Stay alert during tax season and keep your money and your information safe!

Your Turn: Have you been targeted by a tax filing scam? Tell us about it in the comments. 

Leaving Your Job? Make Sure Your Wallet is Ready

One of the many pandemic’s lasting effects on the U.S. economy is the so-called Great Resignation of 2021. Employees are voluntarily leaving their jobs in droves. In fact, according to data from the Bureau of Labor and Statistics, a whopping 20.2 million workers left their jobs from May 2021 through September 2021. Reasons for the high turnover range from availability of federal economic aid to general burnout, which reached a turning point during the pandemic. 

If you are considering becoming a part of the Great Resignation, it’s important to make sure your finances are in order before you give official notice at your job to cover any gaps in employment. Below, we’ve outlined some important steps to take before you leave your job.  

Review your savings

Before giving up a steady paycheck, make sure you have enough savings to tide you over until you find new employment. Ideally, you should have an emergency fund with 3-6 months’ worth of living expenses to help you survive periods of unemployment, such as when you’re between jobs.  If you don’t have this kind of money saved up, consider pushing off your resignation until you can put together a nest egg to help you get by without a paycheck.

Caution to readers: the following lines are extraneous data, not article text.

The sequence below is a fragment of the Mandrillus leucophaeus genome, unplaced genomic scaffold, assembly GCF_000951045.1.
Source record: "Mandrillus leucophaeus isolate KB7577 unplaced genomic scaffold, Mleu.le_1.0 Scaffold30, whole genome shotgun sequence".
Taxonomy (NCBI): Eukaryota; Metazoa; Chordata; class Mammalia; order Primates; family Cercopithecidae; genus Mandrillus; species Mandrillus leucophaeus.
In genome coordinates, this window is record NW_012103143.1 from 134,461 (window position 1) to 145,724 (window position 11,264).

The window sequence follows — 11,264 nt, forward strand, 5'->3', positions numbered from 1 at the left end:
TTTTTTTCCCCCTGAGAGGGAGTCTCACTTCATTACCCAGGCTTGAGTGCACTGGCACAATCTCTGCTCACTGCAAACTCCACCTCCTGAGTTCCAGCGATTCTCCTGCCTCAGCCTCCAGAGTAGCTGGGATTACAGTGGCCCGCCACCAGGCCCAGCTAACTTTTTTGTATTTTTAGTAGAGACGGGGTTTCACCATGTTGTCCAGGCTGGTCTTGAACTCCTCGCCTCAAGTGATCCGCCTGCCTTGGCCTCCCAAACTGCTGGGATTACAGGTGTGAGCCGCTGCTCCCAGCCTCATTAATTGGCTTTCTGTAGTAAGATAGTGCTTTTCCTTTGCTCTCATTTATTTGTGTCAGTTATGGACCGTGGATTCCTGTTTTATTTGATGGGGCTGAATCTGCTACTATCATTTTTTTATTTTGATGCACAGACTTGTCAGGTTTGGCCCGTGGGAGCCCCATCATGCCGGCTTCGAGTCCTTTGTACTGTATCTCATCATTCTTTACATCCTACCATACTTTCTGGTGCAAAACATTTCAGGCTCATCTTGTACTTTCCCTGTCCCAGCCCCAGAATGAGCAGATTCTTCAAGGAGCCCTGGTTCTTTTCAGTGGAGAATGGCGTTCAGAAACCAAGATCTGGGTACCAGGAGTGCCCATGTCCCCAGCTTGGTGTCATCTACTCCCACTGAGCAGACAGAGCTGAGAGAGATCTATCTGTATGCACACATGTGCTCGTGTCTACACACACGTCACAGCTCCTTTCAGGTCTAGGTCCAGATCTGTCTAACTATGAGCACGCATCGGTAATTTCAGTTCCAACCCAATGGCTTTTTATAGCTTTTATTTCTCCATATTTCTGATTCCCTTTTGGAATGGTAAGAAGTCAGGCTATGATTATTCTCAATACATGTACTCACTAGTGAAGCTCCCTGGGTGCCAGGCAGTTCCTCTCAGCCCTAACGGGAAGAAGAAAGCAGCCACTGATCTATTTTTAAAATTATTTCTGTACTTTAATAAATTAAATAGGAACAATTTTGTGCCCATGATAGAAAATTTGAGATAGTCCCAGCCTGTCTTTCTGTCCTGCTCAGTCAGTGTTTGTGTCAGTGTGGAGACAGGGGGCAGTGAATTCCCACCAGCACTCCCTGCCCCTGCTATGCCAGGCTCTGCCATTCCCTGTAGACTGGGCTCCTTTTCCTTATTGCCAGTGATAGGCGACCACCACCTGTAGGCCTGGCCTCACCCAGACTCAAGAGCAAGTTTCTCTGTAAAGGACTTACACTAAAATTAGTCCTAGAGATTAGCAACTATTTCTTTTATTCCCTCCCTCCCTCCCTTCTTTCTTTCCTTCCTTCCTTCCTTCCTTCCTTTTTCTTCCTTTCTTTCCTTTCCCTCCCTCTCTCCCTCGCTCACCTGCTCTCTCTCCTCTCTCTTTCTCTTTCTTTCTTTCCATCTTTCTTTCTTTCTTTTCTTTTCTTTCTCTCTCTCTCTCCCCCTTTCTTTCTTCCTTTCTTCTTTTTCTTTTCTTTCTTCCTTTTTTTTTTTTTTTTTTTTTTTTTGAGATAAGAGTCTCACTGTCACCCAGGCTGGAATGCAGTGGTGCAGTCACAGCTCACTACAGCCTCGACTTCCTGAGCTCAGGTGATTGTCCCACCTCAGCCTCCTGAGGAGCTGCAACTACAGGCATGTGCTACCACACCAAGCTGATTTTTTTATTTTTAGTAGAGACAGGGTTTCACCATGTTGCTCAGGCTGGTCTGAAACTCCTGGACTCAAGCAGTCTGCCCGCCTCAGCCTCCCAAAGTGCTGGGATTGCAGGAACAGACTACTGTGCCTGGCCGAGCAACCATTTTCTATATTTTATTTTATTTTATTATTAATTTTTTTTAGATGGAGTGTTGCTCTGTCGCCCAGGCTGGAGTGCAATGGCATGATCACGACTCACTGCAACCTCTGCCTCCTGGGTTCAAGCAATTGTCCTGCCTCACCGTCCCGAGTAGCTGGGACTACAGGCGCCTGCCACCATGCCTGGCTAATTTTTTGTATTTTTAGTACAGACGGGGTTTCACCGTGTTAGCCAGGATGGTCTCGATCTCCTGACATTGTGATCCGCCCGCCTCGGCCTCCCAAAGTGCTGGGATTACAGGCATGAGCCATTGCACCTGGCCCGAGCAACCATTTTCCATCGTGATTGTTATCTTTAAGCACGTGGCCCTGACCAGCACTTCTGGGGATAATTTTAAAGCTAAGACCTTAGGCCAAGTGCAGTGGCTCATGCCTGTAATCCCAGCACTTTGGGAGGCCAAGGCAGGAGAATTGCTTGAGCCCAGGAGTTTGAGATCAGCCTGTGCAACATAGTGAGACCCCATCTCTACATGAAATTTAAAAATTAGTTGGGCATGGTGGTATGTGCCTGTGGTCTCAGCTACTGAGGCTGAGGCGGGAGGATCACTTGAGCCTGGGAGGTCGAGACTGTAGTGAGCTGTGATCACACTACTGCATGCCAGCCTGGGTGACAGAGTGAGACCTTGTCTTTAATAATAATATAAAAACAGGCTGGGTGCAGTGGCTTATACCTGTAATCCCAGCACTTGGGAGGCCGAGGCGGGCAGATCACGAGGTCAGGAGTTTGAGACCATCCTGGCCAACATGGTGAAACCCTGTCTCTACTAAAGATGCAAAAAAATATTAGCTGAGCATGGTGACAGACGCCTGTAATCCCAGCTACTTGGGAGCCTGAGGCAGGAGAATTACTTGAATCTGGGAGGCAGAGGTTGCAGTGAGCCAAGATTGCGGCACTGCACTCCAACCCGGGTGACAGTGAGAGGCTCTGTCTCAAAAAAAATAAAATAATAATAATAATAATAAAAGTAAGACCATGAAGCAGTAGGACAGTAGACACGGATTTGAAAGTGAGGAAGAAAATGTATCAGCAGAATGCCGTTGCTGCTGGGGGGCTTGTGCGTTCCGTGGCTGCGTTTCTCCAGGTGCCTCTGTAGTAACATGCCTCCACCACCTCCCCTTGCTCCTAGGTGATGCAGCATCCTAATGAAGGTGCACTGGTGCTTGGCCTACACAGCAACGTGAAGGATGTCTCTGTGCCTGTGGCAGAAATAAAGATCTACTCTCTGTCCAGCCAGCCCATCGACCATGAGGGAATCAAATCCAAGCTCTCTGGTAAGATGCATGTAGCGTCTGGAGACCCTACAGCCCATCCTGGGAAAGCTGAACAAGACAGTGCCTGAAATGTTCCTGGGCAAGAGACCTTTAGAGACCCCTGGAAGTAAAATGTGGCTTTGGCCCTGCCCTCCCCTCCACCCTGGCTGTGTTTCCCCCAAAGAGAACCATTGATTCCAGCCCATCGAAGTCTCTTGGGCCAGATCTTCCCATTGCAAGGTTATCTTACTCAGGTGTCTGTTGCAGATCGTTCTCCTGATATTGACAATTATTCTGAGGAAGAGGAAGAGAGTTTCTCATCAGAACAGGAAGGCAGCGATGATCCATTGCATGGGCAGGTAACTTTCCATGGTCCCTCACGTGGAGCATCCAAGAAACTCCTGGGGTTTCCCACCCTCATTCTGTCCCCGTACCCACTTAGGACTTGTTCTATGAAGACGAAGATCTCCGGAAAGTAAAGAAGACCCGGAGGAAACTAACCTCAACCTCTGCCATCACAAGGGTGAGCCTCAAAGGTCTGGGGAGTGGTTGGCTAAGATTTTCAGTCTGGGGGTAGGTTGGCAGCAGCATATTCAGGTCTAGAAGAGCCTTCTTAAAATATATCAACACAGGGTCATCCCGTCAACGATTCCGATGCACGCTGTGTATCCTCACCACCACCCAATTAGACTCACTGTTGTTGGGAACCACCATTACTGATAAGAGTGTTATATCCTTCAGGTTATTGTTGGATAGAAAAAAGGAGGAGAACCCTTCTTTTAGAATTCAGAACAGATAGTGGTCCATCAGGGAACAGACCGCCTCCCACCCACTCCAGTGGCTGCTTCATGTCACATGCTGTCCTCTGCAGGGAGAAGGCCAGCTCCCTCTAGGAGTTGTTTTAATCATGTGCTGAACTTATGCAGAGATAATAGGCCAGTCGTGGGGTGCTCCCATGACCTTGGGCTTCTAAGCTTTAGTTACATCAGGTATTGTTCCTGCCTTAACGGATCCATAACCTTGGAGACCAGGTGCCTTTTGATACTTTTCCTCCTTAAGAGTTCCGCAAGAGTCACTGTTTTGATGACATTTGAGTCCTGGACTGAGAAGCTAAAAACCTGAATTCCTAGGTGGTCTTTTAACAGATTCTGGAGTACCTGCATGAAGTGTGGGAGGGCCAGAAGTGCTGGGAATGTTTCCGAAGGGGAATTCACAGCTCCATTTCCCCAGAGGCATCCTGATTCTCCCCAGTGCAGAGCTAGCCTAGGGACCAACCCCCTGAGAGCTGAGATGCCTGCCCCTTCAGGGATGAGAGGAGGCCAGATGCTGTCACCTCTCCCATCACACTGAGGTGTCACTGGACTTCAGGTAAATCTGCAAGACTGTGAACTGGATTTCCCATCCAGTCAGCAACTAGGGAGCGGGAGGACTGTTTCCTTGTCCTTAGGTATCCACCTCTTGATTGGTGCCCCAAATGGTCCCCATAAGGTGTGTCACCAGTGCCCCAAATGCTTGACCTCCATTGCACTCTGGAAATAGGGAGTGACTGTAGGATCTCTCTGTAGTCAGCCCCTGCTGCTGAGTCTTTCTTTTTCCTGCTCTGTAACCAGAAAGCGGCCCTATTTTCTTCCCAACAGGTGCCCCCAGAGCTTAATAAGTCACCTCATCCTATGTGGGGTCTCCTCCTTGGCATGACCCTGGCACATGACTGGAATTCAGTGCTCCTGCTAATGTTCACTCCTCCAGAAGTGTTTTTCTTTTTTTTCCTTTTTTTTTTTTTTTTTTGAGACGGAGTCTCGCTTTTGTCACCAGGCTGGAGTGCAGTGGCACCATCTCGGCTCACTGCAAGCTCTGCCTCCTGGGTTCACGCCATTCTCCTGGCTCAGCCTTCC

Check your benefits 

If your job includes employee benefits, like retirement funding, be sure to review them carefully before giving notice. Here are different options to consider for the most common employee benefits: 

  • Health insurance. Work-sponsored health coverage generally ends on an employee’s last day at work, though coverage will sometimes continue until the end of the month. Similarly, some companies start covering new employees on their first day of work, while others have a waiting period that can last from 30 to 90 days. If you’ll have a gap in coverage, try to negotiate for early coverage when securing your new job. If this is not possible, thanks to COBRA, you can continue your current health coverage at your own expense for 18 months after you leave your job. It’s important to note, though, that this can be a pricey option. You can also purchase a short-term policy through the marketplace. 
  • Pension. If your previous place of employment came with a pension, you may be able to keep it or take out the money when you leave. This depends on whether or not your contributions are vested and the other rules of the pension plan. In general, if you were only at this job for a short while, you likely will not be able to hold onto your pension. If you have a choice, it can be better not to take out a pension in a lump sum because you will likely get a better return with a pension than on other investments. If you do take out your pension, you may want to roll it over into an IRA or a 401(k), which is tax-deferred.